New reports show Michigan’s 2008 renewable energy mandate has worked as intended, but lawmakers must now decide what to do next when the policy sunsets at the end of this year.
The Michigan Public Service Commission reported in mid-February that the state’s utilities are on pace to meet the 10 percent renewable energy requirement by the end of the year, the costs for doing so have steadily declined and the sector has added nearly $3 billion in investment to the state’s economy.
But now the Legislature will consider whether to increase the renewable energy mandate over time or to do away with it, perhaps in favor of a new “clean-energy standard” that would credit sources like natural gas for lowering greenhouse gas emissions.
By framing it as an issue of “if it isn’t broke, don’t fix it,” clean-energy advocates say the state could easily achieve a higher renewable percentage requirement. However, others — including key lawmakers on the House Energy Committee and at least two statewide business groups — are averse to the idea of further legislative mandates.
Energy policy will be a top item on the Legislature’s agenda this year and, later this month, Gov. Rick Snyder is expected to make a policy announcement on the topic. Snyder has called for more reliance on natural gas, renewables and energy efficiency as part of the state’s policy going forward, but he has not given specifics about an energy plan.
It all comes as the federal government attempts to decrease greenhouse gas emissions as part of a climate change initiative and as Michigan utilities plan to shut down their aging coal-fired plants.
While some Michigan companies are benefitting from market certainty with the 2008 law, “overall, the impact has been an increase in rates” for the rest of the business community, said Mike Johnston, vice president of government affairs for the Michigan Manufacturers Association.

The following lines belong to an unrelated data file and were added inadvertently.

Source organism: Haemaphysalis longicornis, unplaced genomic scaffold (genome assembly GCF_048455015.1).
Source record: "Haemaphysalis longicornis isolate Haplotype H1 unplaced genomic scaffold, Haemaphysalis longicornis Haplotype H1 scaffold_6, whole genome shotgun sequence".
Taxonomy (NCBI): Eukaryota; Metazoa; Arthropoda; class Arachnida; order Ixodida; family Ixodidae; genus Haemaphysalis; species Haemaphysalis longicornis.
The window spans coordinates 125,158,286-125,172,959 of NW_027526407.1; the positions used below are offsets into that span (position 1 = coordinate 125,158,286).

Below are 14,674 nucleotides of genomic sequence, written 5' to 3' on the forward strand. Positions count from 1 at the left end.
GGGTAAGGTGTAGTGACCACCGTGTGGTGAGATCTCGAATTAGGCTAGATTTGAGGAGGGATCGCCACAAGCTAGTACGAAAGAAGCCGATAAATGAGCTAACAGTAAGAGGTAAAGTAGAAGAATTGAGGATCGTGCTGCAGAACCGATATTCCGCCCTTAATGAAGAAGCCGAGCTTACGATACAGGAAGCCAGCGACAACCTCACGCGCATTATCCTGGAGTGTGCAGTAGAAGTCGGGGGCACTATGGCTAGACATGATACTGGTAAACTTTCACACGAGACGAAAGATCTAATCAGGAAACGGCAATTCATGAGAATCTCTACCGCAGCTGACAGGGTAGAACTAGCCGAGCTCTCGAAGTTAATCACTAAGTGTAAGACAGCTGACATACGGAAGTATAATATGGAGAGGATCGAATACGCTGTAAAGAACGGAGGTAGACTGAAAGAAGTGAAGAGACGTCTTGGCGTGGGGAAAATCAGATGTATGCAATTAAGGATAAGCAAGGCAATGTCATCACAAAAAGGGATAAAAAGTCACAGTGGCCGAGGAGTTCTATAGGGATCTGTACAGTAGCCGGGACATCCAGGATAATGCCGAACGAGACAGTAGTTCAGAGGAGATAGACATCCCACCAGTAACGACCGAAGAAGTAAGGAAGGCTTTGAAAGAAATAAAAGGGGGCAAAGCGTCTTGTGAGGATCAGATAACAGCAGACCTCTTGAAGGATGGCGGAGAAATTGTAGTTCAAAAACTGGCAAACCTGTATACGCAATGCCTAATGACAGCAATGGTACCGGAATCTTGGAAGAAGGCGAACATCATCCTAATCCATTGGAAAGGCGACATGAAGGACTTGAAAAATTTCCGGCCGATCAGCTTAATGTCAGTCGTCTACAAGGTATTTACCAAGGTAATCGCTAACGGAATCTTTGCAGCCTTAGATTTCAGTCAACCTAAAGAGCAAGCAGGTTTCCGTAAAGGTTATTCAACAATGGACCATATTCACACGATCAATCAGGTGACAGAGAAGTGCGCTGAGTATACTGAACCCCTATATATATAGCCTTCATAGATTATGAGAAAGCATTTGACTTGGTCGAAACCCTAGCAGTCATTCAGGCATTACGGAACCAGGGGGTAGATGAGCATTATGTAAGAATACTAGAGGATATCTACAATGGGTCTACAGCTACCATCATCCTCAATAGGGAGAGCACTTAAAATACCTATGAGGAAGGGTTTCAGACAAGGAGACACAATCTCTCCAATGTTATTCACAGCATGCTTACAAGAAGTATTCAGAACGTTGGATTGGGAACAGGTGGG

“We think a mandate was acceptable as part of jumpstarting the wind industry and for a diversified energy portfolio, but now that we have a substantial amount of wind, going forward, we wouldn’t want to see a mandate,” Johnston said.
The 2008 law allowed utilities to charge ratepayers a renewable energy surcharge on their bills, which the Public Service Commission capped at $3 a month for residential customers, $16.58 a month for smaller commercial customers and $187.50 a month for large commercial and industrial customers.
Statewide, though, those surcharges have been cut down or eliminated entirely. Consumers Energy eliminated its surcharge on all of its customers in July. Detroit-based DTE Energy decreased its surcharges on customers last year, including a reduction from $3 to 43 cents for residential customers. Consumers Energy and DTE, the two largest investor-owned utilities in the state, serve nearly four million electric customers in Michigan.
Additionally, a January report from the University of Michigan’s Energy Institute examined cost scenarios under hypothetical expansions of the Renewable Portfolio Standard, or RPS. Doubling it to 20 percent by 2030 would cost the average household $1.70 per month. Increasing it to 25 percent by 2025 (a goal that failed to pass by ballot initiative in 2012) would cost the average household $2.60 a month, and even less if federal production tax incentives are extended, researchers found.